Then read the new public key and copy the contents in a file. GitLab will give read-only privileges to this user account.

    In GitLab, go to the project “Settings” and add a new “Deploy Key”. Then copy the public key created previously. When you copy the key, make sure the key content does not contain newlines.

     

    gitlab11.png

     

    Now the “gitlab_ci” user will be able to clone the repository in the server running the commands below.

    $ sudo su gitlab_ci
    $ mkdir repositories
    $ cd repositories
    $ git config --global user.name 'Administrator'
    $ git config --global user.email 'user@example.com'
    $ git clone git@bitnamigitlab.cloudapp.net:example.git"
    Cloning into 'example'...
    remote: Counting objects: 3, done.
    Receiving objects: 100% (3/3), 201 bytes, done. remote: Total 3 (delta 0), reused 0 (delta 0)

     

    Now it is time to access to the GitLab CI application. In this example GitLab CI is running at “http://bitnamigitlab.cloudapp.net/gitlabci”.

    The default credentials for GitLab CI are:

    email: user@example.com

    password: bitnami

    You will need to change them from in User’s profile section.

    For enabling this new repository in the GitLab CI application, create a new project and configure the following options:

    - Name: Example

    - Token: (blank)

    - Path: /home/gitlab_ci/repositories/example

    - Follow branches: master

     

    gitlab12.png

     

    Once created, click on the “Details” tab because the “Project URL” and “Project Token” are required for the next step.

     

    gitlab13.png

     

    GitLab requires these settings for finishing the integration. Go to the GitLab project settings and configure GitLab CI in the “Services” tab. Fill "Project URL" and "Project Token" with the values from the previous step and press “Save”. This is the last step for integrating both applications.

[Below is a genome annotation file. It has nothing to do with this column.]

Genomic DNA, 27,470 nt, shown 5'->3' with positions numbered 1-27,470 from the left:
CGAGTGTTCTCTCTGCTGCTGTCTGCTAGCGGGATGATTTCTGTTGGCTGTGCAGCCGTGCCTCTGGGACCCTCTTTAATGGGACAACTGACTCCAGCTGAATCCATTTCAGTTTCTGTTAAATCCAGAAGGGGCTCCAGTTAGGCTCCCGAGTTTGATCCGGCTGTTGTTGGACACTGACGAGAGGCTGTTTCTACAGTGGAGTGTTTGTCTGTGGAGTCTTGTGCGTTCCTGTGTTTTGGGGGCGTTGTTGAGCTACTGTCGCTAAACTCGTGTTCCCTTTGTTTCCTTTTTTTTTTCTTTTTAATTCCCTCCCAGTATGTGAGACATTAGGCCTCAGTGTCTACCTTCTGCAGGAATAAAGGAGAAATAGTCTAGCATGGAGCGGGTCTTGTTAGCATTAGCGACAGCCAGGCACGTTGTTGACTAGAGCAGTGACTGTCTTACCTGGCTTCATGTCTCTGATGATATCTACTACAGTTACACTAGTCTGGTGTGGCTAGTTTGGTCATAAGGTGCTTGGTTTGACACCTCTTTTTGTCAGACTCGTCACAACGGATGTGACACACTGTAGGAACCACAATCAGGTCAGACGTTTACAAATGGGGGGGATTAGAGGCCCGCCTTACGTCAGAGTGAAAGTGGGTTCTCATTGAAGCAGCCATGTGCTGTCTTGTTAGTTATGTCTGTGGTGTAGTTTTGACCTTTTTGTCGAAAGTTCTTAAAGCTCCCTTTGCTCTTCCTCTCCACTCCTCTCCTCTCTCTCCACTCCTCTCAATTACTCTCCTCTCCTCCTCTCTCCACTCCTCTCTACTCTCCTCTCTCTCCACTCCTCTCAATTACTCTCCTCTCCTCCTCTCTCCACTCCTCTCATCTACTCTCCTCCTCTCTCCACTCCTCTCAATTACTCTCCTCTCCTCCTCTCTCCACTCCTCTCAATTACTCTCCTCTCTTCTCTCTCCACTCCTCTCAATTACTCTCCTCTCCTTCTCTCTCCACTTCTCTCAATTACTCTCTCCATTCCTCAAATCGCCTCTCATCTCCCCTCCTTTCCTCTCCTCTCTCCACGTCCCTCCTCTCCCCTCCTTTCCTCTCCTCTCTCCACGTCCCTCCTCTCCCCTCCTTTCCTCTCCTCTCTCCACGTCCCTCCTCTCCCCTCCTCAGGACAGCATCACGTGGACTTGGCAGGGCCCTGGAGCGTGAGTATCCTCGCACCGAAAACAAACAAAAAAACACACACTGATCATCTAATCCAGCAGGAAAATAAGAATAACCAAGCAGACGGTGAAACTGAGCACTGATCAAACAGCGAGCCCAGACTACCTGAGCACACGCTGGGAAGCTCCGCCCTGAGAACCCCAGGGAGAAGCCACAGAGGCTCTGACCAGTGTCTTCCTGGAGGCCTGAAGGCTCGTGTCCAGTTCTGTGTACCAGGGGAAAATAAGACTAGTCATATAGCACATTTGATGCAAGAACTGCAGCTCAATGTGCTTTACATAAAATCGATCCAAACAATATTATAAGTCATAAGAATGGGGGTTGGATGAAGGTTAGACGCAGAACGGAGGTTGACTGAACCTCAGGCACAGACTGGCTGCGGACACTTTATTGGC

Running a sample test

    A Continuous Integration process typically performs different tasks: running tests, measuring performance, building releases and other tasks. The example below describes how to upload a Ruby on Rails project to a GitLab repository and run the unit tests in GitLab CI. This example will use the Redmine project code, a popular Project Management tool.

    After downloading and extracting the Redmine project files, uncompress them in the previously created GitLab project folder.

    Before pushing all of the Redmine files, it is necessary to create the database.yml config file with the configuration below. This example will use a SQLite database, so it requires you to add the “sqlite3” gem in the Gemfile.

     

    gitlab14.png

     

    Now you can push all the files into the repository:

    $ git add .
    $ git commit -m “Redmine files”
    $ git push

    For configuring the tasks in GitLab CI, go to the project and edit the “Scripts” section. The example below will configure and run the Redmine unit tests.

    bundle install --binstubs --path vendor/gems
    bin/rake db:create
    bin/rake db:migrate
    bin/rake test:units

     

    gitlab15.png

     

    Finally, run the test from the GitLab CI application. If everything was properly configured, the Redmine unit tests will be executed and you can check the results directly in the GitLab CI panel.

     

    gitlab16.png

    gitlab17.png

     

    Summary

    BitNami GitLab allows you to easily create and manage your own Git repository in Windows Azure. Some advantages of running your own repository in a Cloud include:

    • Full control of the server
    • Flexibility to customize the application as required
    • Ability to resize your server as needs change
    • Centralized control panel for managing administrative tasks